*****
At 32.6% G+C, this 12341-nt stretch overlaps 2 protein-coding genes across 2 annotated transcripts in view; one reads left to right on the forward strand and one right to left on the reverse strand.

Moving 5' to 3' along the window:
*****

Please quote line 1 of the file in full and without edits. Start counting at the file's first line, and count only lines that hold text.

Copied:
At 32.6% G+C, this 12341-nt stretch overlaps 2 protein-coding genes across 2 annotated transcripts in view; one reads left to right on the forward strand and one right to left on the reverse strand.